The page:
Eucalyptus oil uses for sinus & skin

Eucalyptus oil is the multipurpose oil found in nature. It is obtained from the fresh or partially dried leaves and young twigs. Its aroma is clear, sharp, fresh and very distinctive. It works for sinus relief, sore throats, chest-colds, topical antiseptics for skin injuries, rubs for arthritis and inhalants for asthma, bronchitis and other respiratory conditions. In this article there are uses of Eucalyptus oil for sinus & skin.

Eucalyptus oil uses for sinus & skin

In Aromatherapy, Eucalyptus oil is of great value. Eucalyptus is also known as Tasmanian blue gum or blue gum and it is extracted from Eucalyptus globulus of the Myrtaceae family. The word Eucalyptus has been derived from the Greek words ‘eu’ and ‘kalypto’, which means ‘well’ and ‘covered’. There are near about 500 species of Eucalyptus plant, which bear long narrow blue-green leaves along with creamy white flowers and smooth pale bark.

Characteristics of Eucalyptus oil:

Eucalyptus leaves contain tannins, flavonoids and volatile oils. The active ingredient in the eucalyptus leaf, a chemical called eucalyptol, is believed to be effective both in treating respiratory problems and, because of its antiba cterial action, as a topical antiseptic. Eucalyptus oil is a rich source of the antiseptic substance cineole. It is generally made from the ingredients such as camphene, cineole, globulol, limonene, pinene and pinocarvone. It is transparent and has a thin consistency. Its strong woody, earthy, camphoric scent is soothing and refreshing and works as strong aromatherapy oil, is the most notable characteristic of this oil.

Uses of Eucalyptus oil

For sinus:

  • To get relief from sinus, add 8 drops of each eucalyptus oil, peppermint oil and tea tree oil into a bottle and let it stand for half an hour. Then pour it into a tub full of warm water and then remain in the tub for 20-25 minutes.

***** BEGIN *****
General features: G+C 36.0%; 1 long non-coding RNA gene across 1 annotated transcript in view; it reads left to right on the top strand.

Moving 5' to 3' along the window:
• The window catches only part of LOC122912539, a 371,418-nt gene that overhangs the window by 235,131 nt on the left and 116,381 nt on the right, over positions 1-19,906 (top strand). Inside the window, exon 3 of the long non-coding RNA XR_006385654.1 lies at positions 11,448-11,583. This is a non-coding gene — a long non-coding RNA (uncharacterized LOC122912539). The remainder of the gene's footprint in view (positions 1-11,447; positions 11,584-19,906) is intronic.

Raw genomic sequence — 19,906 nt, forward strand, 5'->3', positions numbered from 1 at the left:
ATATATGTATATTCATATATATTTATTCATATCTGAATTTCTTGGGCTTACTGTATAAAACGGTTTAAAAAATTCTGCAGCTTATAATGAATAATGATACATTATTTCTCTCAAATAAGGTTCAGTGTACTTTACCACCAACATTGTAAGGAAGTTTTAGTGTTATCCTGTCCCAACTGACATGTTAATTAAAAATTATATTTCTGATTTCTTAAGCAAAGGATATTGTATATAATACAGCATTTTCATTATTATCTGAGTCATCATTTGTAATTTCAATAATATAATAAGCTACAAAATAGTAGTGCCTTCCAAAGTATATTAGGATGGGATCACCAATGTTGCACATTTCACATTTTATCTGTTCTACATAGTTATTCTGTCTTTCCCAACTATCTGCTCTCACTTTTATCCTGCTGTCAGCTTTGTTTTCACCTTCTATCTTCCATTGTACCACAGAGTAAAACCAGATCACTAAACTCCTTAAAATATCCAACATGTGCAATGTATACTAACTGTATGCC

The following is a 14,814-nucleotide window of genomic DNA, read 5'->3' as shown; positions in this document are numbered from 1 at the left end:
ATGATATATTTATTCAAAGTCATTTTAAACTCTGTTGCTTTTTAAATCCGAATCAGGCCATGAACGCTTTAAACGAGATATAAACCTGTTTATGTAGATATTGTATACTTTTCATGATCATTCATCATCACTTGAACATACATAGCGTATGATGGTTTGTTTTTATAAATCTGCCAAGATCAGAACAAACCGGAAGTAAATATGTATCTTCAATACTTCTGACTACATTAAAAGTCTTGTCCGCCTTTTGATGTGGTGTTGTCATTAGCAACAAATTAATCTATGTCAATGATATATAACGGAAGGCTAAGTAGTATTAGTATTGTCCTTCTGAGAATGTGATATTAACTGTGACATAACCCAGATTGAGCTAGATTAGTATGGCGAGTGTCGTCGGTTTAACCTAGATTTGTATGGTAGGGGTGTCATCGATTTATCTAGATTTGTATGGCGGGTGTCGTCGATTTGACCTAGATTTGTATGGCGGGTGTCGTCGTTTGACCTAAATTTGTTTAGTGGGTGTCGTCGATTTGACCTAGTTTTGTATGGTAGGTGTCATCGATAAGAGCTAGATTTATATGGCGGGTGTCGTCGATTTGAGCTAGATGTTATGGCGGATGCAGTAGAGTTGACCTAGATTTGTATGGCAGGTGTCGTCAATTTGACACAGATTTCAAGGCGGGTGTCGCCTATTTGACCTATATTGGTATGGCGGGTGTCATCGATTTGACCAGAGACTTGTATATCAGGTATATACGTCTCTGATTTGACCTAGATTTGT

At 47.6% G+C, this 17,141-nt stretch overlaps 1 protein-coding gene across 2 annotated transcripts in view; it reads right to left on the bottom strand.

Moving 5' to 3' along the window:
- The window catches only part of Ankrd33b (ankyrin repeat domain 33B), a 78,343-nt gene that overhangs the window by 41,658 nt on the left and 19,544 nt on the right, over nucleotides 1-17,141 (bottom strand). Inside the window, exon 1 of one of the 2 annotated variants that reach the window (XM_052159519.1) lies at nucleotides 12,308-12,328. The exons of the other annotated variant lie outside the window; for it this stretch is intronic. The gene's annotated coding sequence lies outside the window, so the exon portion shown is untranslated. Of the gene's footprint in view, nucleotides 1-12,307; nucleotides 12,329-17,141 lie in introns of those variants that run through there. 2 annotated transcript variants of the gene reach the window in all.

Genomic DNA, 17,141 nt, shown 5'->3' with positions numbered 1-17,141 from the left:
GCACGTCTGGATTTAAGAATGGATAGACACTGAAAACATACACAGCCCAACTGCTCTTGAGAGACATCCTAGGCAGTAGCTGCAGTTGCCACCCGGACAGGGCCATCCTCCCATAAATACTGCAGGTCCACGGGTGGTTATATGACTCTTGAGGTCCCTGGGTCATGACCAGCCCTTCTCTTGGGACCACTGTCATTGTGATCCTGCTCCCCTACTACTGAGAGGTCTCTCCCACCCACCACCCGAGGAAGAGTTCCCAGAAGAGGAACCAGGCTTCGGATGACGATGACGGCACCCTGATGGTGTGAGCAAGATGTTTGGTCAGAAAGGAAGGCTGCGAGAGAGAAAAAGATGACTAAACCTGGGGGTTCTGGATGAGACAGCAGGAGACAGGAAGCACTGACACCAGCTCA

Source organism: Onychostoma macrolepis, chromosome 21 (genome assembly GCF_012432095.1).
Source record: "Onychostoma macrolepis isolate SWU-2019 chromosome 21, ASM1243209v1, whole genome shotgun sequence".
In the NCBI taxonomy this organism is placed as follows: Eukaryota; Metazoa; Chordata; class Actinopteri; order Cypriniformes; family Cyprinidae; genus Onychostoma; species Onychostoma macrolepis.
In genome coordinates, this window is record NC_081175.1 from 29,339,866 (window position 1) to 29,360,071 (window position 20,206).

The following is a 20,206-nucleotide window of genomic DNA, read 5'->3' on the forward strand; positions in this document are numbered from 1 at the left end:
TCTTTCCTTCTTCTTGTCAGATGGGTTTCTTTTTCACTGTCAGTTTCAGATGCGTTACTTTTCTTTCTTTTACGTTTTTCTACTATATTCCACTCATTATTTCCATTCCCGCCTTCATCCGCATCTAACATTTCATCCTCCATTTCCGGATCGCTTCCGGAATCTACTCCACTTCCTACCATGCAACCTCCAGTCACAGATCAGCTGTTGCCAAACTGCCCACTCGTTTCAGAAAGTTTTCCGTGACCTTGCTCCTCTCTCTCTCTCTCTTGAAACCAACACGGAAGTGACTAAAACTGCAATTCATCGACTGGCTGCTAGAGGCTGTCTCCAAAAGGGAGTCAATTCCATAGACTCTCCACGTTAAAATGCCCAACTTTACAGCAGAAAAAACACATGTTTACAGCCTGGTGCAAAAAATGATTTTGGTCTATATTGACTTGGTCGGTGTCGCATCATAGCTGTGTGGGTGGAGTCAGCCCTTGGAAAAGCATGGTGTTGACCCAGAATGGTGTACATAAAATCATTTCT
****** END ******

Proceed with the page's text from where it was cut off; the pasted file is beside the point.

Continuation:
• By massaging a small drop of Eucalyptus oil onto the temples and on the ‘third eye’ or where the nose meets the forehead, sinus pressure can be relieved.
  • By using the oil as a steam inhalation, the nasal passages and sinuses can be cleared.
  • Just 10 drops of eucalyptus oil in a massage carrier oil and then some circular rubbing of this mixture can help the expel mucus and attain relief from congestion.
  • Massage eucalyptus oil into your chest to soothe bronchial congestion. Or add a few drops of it to the steam humidifier. The fumes will get the gunk in the lungs and sinuses moving.
  • Sleeping with a bag of dried eucalyptus leaves amplified with some oil in your pillow case is another great way to clear up congestion.

For skin:

  • Eucalyptus oil is most commonly used to treat skin irritations such as insect bites, blisters, irritations and other wounds.
  • Eucalyptus oil is often applied topically to treat skin infections.
  • Mix 1drop of eucalyptus oil into mineral oil, water, or like something else cream. Use one drop for every 3 table spoon of ingredients. Dab a cotton swab in the actual eucalyptus concoction. Apply liberally over the actual affected acne area: spotting, whiteheads, blackheads, sore spots and oily zones such as the actual T-Zone area. Do not apply to the rest of your face.
  • Eucalyptus mixture is a deep moisturizer to keep the skin from drying and cracking.
  • Apply sunscreen moisturizer as well as using Eucalyptus oil is, really a natural astringent.
  • Applying eucalyptus oil directly to the skin is a common treatment for a wide range of skin problems but it should be kept in mind that the strong eucalyptus oil can cause skin irritation, especially if the skin is already injured by eczema, burns or similar. A painful burning feeling can develop, sometimes combined with skin rashes. Try the eucalyptus oil on a piece of healthy skin to test your sensitivity before you proceed to treat upset skin.

Other uses:

  • By using eucalyptus oil for hair problems such as dandruff and hair loss is reduced. It also works on stimulating hair growth.
  • Eucalyptus oil essentially lowers body temperature and therefore, is a natural pacifier of raging fevers.